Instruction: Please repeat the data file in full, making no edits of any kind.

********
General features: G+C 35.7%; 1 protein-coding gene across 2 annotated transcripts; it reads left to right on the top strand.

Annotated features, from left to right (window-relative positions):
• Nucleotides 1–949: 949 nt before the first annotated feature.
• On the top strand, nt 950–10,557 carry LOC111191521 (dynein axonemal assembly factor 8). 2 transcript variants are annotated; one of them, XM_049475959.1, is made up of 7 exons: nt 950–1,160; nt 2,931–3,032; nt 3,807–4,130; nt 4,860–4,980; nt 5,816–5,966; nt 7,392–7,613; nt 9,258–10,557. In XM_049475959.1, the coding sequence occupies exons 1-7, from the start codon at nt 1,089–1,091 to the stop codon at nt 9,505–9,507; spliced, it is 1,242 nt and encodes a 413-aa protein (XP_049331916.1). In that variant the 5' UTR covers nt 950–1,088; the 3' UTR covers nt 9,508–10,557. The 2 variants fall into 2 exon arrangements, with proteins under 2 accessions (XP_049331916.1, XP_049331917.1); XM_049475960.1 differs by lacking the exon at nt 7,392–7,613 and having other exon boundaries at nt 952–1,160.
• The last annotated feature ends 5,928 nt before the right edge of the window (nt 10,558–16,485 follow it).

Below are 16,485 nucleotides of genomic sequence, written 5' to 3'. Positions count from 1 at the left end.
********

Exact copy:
General features: G+C 35.7%; 1 protein-coding gene across 2 annotated transcripts; it reads left to right on the top strand.

Annotated features, from left to right (window-relative positions):
• Nucleotides 1–949: 949 nt before the first annotated feature.
• On the top strand, nt 950–10,557 carry LOC111191521 (dynein axonemal assembly factor 8). 2 transcript variants are annotated; one of them, XM_049475959.1, is made up of 7 exons: nt 950–1,160; nt 2,931–3,032; nt 3,807–4,130; nt 4,860–4,980; nt 5,816–5,966; nt 7,392–7,613; nt 9,258–10,557. In XM_049475959.1, the coding sequence occupies exons 1-7, from the start codon at nt 1,089–1,091 to the stop codon at nt 9,505–9,507; spliced, it is 1,242 nt and encodes a 413-aa protein (XP_049331916.1). In that variant the 5' UTR covers nt 950–1,088; the 3' UTR covers nt 9,508–10,557. The 2 variants fall into 2 exon arrangements, with proteins under 2 accessions (XP_049331916.1, XP_049331917.1); XM_049475960.1 differs by lacking the exon at nt 7,392–7,613 and having other exon boundaries at nt 952–1,160.
• The last annotated feature ends 5,928 nt before the right edge of the window (nt 10,558–16,485 follow it).

Below are 16,485 nucleotides of genomic sequence, written 5' to 3'. Positions count from 1 at the left end.